Large study on cancer in the Métis people of Canada
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The incidence of all cancers combined was similar for Métis men and significantly higher for Métis women compared to non-Aboriginal men and women, found a study published in CMAJ (Canadian Medical Association Journal)

Canada’s Métis people are 1 of 3 groups officially named in the Canadian Constitution as the “aboriginal peoples of Canada”, along with Inuit and First Nations peoples. Métis people, who are descendants of early unions between First Nations women and European fur traders, have unique culture, traditions and nationhood. Aboriginal peoples in Canada have higher rates of poverty and unemployment as well as obesity, tobacco smoking and unhealthy diet compared with non-Aboriginal Canadians.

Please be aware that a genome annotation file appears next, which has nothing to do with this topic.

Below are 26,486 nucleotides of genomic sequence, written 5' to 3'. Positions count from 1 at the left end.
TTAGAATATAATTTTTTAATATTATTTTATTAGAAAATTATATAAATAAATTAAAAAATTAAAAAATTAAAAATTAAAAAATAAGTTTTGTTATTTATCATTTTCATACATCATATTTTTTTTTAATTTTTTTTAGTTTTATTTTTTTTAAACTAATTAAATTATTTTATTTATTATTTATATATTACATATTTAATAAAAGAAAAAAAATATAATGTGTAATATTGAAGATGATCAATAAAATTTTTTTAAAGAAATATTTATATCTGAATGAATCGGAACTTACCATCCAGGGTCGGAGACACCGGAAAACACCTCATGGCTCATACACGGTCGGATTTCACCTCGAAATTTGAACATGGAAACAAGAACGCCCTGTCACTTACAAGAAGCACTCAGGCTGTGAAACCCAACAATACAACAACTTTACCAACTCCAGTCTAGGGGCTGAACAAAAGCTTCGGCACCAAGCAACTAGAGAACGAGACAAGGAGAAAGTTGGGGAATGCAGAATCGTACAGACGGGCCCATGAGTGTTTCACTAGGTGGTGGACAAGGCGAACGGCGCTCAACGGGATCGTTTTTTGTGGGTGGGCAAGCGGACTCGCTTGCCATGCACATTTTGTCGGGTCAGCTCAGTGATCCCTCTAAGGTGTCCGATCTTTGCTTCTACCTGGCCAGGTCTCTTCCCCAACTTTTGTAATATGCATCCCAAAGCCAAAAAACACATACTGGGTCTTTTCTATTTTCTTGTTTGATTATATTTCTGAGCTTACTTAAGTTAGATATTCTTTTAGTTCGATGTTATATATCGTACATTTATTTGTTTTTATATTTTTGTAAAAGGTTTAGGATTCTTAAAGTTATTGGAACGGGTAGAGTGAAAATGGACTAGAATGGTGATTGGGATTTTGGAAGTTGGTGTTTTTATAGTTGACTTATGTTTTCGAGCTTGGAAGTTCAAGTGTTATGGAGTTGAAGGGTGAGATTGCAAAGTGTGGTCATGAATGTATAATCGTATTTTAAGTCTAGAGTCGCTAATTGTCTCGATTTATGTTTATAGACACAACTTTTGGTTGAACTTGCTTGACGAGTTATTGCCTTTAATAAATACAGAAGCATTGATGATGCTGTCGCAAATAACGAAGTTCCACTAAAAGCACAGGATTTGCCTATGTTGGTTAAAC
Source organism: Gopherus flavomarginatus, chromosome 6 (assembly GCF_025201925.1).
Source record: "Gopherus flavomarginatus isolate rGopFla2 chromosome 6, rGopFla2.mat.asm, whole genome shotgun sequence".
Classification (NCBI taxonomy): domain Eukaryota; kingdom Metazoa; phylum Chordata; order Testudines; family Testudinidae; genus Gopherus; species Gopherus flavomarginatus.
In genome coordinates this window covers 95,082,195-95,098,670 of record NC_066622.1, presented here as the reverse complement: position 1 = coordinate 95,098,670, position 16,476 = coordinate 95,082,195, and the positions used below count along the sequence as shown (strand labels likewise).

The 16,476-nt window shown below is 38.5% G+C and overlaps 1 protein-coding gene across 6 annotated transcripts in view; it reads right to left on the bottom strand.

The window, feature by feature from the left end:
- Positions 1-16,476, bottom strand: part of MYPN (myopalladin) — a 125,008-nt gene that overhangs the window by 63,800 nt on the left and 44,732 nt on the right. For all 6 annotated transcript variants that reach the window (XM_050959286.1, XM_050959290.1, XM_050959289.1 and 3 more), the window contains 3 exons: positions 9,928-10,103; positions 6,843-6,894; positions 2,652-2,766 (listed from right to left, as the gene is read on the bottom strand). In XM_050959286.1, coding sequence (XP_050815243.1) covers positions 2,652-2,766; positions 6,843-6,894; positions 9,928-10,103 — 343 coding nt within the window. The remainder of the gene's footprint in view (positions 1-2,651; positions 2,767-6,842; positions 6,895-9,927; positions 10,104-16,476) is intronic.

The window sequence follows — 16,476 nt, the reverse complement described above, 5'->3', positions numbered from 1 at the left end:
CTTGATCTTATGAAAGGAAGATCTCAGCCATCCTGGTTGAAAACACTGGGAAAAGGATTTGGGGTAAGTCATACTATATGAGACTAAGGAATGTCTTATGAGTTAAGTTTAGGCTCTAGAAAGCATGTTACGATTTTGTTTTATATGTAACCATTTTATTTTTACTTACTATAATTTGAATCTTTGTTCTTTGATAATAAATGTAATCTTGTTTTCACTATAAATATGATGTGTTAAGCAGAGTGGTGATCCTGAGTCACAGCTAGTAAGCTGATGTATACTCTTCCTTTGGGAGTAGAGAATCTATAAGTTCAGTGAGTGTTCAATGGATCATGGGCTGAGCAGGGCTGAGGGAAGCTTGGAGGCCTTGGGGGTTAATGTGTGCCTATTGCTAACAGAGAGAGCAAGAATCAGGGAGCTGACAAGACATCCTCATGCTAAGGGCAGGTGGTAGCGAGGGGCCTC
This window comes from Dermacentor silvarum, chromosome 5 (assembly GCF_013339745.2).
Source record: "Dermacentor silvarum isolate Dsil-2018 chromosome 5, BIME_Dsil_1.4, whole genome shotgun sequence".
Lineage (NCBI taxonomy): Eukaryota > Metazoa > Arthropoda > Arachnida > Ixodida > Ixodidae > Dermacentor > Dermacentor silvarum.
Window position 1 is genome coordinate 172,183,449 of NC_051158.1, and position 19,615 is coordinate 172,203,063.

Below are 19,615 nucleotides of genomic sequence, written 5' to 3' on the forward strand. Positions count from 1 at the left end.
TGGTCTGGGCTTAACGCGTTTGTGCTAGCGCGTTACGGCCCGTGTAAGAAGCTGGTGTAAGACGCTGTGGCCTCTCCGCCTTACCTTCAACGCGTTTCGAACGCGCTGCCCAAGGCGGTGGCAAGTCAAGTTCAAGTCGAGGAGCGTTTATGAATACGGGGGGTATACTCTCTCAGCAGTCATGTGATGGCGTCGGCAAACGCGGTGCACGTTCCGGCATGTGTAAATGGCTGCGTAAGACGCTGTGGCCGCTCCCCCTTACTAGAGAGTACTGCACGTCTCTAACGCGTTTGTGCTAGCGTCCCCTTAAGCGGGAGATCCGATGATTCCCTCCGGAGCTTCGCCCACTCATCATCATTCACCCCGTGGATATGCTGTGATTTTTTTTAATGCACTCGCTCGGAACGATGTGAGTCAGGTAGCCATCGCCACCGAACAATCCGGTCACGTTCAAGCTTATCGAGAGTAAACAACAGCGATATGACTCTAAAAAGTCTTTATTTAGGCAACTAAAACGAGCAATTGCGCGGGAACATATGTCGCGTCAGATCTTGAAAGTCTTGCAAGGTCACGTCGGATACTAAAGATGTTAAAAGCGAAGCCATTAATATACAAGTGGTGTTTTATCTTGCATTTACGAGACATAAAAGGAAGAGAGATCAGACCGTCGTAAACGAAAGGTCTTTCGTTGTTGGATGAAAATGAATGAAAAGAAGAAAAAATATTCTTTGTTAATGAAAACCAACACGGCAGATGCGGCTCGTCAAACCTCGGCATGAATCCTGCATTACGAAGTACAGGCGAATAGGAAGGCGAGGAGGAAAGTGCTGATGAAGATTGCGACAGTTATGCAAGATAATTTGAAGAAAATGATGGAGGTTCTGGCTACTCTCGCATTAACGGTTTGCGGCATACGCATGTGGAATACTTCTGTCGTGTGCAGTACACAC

There are more than 450 000 Métis in Canada (1.4% of the total population). However, there is a lack of national data on the incidence of cancer as well as cancer survival rates in this unique population.

In this large study, researchers linked data on self-reported Métis ancestry from the 1991 Canadian census to national cancer and mortality databases between 1992 and 2009. In the 11 050 Métis adults (aged 25 to 99 years), 1090 cancers were diagnosed over 185 000 person-years. Compared with non-Aboriginal adults in the study, Métis adults were significantly

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